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Produce options sprouting up (Myrtle Beach Sun News)

When it comes to your fruits and vegetables, which is better: buying organic, sustainable or local? It's like a rock-paper-scissors game, and the rules aren't clearly defined.

It turns out you can't have it all - you can buy organic produce, which is not grown with any artificial pesticides or fertilzers and is subject to U.S. Department of Agriculture certification. Or you can buy produce that's grown sustainably, which involves using as few nonrenewable resources, such as gas, as possible. Buying directly from nearby farmers is an option as well.

While at least one local farmer strikes a middle ground between organic and sustainable, in most cases health- and environment-conscious shoppers will have to prioritize.

The organics industry has mushroomed in the past 16 years. The Organic Trade Association says sales have increased 20 percent to 24 percent each year since 1990, and they continue to grow.

Even Wal-Mart is going organic. It launched an environmentally friendly Wal-Mart store in Texas that features about 400 organic products, and is pushing for more organic selections "at the Wal-Mart price."

As organics become more mainstream, the meaning of the word "organic" has changed from the movement's original goals, said Jeff Zehnder, who works with the Sustainable Agriculture Program at Clemson University.

"From one point of view, Wal-Mart becoming the largest seller of organics is be a good thing for health-conscious people," he said. "But it can also raise concerns about driving prices down and about local sustainability."

As a result of large companies going organic, produce might be organic, but not sustainable; or produce could be sustainable, but not organic, said Robert Cummins, executive director of the Organic Consumers Association.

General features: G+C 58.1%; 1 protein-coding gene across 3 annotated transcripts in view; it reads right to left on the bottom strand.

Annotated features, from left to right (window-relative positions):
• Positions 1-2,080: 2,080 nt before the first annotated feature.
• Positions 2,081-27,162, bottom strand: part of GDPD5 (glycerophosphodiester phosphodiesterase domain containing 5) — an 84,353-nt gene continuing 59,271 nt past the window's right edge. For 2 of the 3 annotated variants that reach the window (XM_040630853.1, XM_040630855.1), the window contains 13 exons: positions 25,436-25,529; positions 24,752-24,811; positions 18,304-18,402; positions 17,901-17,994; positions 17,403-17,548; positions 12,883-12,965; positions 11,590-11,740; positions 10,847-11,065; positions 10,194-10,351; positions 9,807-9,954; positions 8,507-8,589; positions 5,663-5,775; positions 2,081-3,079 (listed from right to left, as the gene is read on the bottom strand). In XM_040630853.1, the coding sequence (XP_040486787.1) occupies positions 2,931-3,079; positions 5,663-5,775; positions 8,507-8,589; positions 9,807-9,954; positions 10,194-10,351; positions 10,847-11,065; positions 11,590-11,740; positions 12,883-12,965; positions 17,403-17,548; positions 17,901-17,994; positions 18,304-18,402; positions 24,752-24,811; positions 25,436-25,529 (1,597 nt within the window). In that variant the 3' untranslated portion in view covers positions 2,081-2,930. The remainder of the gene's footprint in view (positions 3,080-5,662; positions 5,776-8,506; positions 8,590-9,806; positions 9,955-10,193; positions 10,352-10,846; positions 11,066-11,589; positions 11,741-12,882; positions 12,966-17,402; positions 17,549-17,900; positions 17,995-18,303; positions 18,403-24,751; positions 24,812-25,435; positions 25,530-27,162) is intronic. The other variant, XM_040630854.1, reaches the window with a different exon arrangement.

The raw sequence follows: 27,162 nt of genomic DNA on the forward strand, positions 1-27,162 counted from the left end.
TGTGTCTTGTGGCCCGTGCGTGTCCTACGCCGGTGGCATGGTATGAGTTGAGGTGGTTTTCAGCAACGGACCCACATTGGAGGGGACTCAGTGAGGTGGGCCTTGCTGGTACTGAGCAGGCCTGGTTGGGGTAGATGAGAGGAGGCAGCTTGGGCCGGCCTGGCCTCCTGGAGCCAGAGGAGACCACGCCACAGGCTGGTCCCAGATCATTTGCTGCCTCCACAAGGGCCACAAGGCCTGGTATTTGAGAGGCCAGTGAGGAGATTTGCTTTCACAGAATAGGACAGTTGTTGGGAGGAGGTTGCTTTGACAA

Organic food's popularity stems from research suggesting the potentially harmful effects of pesticides and chemical treatments used in conventional crops, said Holly Givens, communications director of the Organic Trade Association.

Additional research suggests organic produce has more nutritional value than its conventionally grown counterparts, though both claims are debatable.

"The biggest difference we see as dietitians is you have a higher cost," said Jennifer Hogan, clinical nutrition manager for Georgetown Memorial Hospital.

Hogan says she trusts in the USDA's recommendations for safe and effective levels of chemical residues. She also does not find organic produce's added nutritional claims conclusive.

But the difference in price is pretty indisputable.

"This sign that says 99-cent tomatoes? If they were organic, it'd say $3," said Skeeter Dombrowski, owner of Lee's Farmers Market in Murrells Inlet.

He sells five times more conventional produce than organics, largely based on price. Unlike Hogan, he considers organic's health benefits indisputable.

Even with the high prices, Dombrowski has seen his customers' interest in organics increase in two years.

But the high prices aren't limited to Lee's. For example, the Bi-Lo market at Plantation Plaza in Myrtle Beach sells a conventionally grown head of lettuce at $1.79; the organic version clocks in at $2.19.

Dombrowski said most organic crops yield less than conventional vegetables, so each vegetable costs more to cover the cost.

Moreover, the demand for organics has increased so much that they are often imported, if not from across the country, then internationally, Cummins said.

Because the demand has grown faster than American farmers can supply, grocers are importing their organic supplies from China and Peru. Flying food in from around the country or world requires considerable fossil fuel, which defeats any sustainability efforts, Cummins said.

Dombrowski said organic foods, since they lack regular produce's chemically enhanced fortitude, spoil faster and require more intense shipping and handling. This not only contributes to the cost, but also can affect the quality, he added.

"It can be organic and it doesn't mean it's good," Dombrowski said. "It could be on the supply lines for two weeks, and we don't know until we get it." Local alternative

Four acres of Sam Bellamy's 240-acre plot at Indigo Farms near Calabash, N.C., is devoted entirely to organic produce, including strawberries, multiple varieties of lettuce and carrots, spinach, turnips and collards. Once Bellamy perfects his organic farming craft, sweet corn and peaches will be on their way.